The Painful Path to Happiness

© Andrey Kiselev | Dreamstime Stock Photos

© Andrey Kiselev | Dreamstime Stock Photos

Being alive isn’t something we all get to do. Some of us are born dead. Some die from illness before we get to speak our first words. Some grow into teenagers before we get wiped out, by a drunk driver, say, or a rare form of cancer. Some people are technically alive but our souls are dead – you can see it in our eyes. Life isn’t a right; it’s a gift. And not everyone gets to keep it.

If we’re lucky, we live into our twenties. If we’re even luckier, we live into our thirties and beyond. Just breathing isn’t something everyone gets to do but for those of us who have made it this far, we’re the lucky ones.

Lucky doesn’t necessarily mean happy.

Depression plagued me for most of my childhood and my teens. In my twenties those feelings peaked. As a twenty something year old I tried, multiple times, to wipe myself off the face of the earth but survived. I made it through, into my thirties. Not so long ago, turning thirty was considered reaching middle age. Yet here I am: I don’t feel like I’ve even begun to live my life. Or I’ve begun but I’m only now starting to get into the swing of things. Call me a late bloomer. Where to begin?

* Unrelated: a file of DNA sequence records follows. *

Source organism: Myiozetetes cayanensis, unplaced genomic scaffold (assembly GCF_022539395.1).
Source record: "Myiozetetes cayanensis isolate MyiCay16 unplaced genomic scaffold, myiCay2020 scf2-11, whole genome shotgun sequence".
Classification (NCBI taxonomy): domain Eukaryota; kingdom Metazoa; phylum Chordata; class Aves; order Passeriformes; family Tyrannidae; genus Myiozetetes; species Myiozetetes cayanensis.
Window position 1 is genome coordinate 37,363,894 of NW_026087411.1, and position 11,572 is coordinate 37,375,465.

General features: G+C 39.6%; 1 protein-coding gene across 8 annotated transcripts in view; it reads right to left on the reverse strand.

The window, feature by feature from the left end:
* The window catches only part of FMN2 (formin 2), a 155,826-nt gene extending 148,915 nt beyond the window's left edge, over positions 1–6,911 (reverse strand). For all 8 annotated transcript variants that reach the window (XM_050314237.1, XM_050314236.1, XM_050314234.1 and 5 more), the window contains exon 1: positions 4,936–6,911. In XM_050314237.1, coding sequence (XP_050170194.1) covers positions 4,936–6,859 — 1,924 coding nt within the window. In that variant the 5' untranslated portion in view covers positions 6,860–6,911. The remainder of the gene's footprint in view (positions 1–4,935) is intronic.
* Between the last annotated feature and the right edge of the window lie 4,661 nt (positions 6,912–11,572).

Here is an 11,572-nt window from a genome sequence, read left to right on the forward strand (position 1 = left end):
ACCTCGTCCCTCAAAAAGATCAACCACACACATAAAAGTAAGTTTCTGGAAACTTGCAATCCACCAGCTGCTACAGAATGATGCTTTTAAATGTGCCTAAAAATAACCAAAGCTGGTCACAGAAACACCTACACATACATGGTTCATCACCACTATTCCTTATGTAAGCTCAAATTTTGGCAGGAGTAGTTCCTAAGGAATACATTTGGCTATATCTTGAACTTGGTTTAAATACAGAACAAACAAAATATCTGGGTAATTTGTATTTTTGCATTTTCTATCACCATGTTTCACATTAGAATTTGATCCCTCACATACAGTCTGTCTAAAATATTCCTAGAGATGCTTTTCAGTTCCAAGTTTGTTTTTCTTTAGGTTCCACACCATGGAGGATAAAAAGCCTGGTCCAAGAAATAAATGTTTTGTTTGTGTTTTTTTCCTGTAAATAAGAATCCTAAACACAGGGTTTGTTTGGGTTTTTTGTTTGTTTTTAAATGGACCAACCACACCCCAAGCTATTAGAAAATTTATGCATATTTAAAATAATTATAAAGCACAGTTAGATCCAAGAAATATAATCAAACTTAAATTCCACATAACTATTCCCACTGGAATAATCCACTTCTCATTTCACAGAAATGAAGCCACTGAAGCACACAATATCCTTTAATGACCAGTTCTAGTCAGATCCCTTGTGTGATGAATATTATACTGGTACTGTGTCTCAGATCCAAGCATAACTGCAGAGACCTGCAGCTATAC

Why is it that some of us experience happiness so easily and others can’t ever seem to feel it? Why does suffering exist? And how can we get away from it? Can we really put it aside for good?

That pretty much sums up what I’ve been obsessed about for most of my life. Everything I’ve ever done, every measly moment I’ve spent with the covers pulled over my head, has been a step toward understanding the nature of my suffering, and has driven me to seek out new ways to combat it.

But combatting suffering doesn’t get you far because it’s not the enemy. At least, you can’t stop suffering by treating it like the enemy. I’m learning that.

I used to think that if only my parents had loved me for who I was I would have turned out better. But they had their own demons to wrestle with. It’s unfortunate but there it is. It’s possible that had I had parents who were truly capable of being there for me, my life would have been slightly less painful, maybe a little less lonely. But that’s not how life happened. You play the hand you’re dealt.

And the suffering I experienced because of their rejection of who I was, as a trans man, as a teenager suffering  from severe depression, as a child whose emotional needs were largely neglected not because of malevolence on my parents’ part, but because of their inability to alleviate their own suffering and therefore see mine, means that I appreciate the happy moments when they come now.

And happy moments do come. Like when I lie in bed next to my partner and she smiles when I stroke the outline of her ear. Or when my dog crawls under the covers and her warm body presses up against the back of my knee. Or when we adventure together, camping in October or taking the Boltbus to Seattle.

I snap pictures of these moments because I want to remember what happiness feels like. I am building up my toolbox, one day, one night, at a time.

Writing, too, is part of that toolbox. I write to understand my suffering. In my vulnerability I find life.


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